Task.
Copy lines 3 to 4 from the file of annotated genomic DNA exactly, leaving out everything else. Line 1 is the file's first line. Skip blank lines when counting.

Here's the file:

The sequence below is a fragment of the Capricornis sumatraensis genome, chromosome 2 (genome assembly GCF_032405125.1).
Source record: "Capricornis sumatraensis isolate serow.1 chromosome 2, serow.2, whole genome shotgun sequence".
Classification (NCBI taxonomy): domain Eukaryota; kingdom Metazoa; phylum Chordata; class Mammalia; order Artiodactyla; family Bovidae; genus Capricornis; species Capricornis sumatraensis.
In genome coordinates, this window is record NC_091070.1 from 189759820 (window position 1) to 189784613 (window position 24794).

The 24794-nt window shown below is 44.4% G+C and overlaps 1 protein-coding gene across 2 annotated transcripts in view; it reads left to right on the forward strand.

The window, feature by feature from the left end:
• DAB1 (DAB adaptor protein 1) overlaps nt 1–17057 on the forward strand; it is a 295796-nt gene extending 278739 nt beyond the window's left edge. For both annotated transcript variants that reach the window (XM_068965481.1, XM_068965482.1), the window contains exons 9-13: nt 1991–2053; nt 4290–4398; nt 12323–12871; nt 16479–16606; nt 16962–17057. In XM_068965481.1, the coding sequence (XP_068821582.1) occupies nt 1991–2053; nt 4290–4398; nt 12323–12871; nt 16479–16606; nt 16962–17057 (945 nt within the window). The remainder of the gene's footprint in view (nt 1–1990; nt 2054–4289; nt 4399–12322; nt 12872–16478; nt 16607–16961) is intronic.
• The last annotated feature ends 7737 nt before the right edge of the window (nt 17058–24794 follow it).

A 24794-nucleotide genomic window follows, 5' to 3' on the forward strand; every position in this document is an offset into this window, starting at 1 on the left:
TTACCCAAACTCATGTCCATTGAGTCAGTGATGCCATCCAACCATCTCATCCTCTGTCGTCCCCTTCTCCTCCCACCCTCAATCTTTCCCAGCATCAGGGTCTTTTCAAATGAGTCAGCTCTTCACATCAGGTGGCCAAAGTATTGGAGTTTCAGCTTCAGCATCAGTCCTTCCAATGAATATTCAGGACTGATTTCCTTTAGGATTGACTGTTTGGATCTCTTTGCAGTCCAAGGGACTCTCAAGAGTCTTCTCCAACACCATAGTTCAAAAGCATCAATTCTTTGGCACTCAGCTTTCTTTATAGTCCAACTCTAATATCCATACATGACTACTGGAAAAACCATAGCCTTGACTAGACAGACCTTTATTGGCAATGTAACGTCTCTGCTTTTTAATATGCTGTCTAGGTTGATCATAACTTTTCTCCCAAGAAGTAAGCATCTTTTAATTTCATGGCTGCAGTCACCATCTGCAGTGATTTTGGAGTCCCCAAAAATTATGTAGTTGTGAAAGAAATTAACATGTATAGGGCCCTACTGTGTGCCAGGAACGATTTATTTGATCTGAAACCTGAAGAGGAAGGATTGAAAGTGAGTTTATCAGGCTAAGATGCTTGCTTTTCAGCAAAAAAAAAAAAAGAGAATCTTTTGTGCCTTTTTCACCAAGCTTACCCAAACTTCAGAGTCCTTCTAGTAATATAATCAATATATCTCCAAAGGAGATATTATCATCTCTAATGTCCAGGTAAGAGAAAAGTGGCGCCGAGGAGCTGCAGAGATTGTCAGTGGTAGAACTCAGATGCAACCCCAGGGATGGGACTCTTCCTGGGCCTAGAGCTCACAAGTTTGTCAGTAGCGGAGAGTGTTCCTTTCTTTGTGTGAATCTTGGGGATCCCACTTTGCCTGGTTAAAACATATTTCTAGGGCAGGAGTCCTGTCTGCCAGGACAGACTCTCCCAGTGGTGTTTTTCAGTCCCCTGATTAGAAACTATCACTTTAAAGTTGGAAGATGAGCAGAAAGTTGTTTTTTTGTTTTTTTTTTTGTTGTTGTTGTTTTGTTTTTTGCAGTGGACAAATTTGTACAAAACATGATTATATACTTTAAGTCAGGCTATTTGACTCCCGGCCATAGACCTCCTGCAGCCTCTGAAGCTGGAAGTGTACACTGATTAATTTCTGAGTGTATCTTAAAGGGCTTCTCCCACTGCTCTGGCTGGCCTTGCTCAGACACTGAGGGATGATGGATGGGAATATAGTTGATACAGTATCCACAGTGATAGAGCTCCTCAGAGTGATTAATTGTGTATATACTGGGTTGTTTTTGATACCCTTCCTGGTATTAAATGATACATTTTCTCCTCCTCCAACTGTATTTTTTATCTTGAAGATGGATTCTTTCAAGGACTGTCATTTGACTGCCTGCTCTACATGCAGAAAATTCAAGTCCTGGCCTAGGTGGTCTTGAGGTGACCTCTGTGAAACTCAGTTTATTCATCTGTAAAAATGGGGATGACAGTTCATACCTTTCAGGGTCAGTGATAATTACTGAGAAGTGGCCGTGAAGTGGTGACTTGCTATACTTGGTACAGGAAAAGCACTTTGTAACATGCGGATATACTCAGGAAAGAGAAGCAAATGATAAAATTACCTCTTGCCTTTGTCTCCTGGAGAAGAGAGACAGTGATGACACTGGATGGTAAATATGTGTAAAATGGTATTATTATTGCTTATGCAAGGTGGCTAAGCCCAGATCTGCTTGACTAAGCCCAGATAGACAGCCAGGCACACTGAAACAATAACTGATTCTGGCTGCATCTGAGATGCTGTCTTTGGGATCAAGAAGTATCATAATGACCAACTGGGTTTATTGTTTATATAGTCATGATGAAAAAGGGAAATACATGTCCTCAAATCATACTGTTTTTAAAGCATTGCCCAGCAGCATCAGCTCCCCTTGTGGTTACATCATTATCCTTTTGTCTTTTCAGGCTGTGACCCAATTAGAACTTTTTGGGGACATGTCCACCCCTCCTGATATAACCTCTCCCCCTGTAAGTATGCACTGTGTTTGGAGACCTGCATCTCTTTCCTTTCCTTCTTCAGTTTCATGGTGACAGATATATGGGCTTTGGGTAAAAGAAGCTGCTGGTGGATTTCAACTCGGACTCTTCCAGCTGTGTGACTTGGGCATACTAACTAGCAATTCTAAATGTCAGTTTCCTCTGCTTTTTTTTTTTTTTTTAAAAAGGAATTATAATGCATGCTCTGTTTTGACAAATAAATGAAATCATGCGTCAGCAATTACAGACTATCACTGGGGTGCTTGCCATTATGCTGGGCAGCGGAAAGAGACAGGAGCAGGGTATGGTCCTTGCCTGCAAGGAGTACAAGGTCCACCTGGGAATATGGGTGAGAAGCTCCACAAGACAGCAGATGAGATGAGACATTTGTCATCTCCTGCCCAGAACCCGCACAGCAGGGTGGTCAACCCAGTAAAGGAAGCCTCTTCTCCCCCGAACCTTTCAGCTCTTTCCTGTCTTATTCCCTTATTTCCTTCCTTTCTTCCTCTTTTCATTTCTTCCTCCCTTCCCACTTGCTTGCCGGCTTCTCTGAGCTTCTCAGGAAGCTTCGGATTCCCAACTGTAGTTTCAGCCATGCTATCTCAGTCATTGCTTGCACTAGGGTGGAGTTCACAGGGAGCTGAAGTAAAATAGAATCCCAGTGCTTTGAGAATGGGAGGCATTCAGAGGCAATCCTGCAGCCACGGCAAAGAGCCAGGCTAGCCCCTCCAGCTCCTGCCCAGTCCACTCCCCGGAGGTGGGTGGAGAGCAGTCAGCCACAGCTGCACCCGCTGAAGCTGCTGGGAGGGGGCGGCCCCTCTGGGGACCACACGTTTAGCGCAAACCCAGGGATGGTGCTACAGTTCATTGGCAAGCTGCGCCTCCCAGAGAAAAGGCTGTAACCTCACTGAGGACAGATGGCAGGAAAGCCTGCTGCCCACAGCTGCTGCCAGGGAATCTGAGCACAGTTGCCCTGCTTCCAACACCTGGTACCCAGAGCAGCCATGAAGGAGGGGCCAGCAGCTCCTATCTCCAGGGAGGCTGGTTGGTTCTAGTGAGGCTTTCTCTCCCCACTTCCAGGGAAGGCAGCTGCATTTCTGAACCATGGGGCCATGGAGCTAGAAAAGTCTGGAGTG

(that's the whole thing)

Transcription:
Classification (NCBI taxonomy): domain Eukaryota; kingdom Metazoa; phylum Chordata; class Mammalia; order Artiodactyla; family Bovidae; genus Capricornis; species Capricornis sumatraensis.
In genome coordinates, this window is record NC_091070.1 from 189759820 (window position 1) to 189784613 (window position 24794).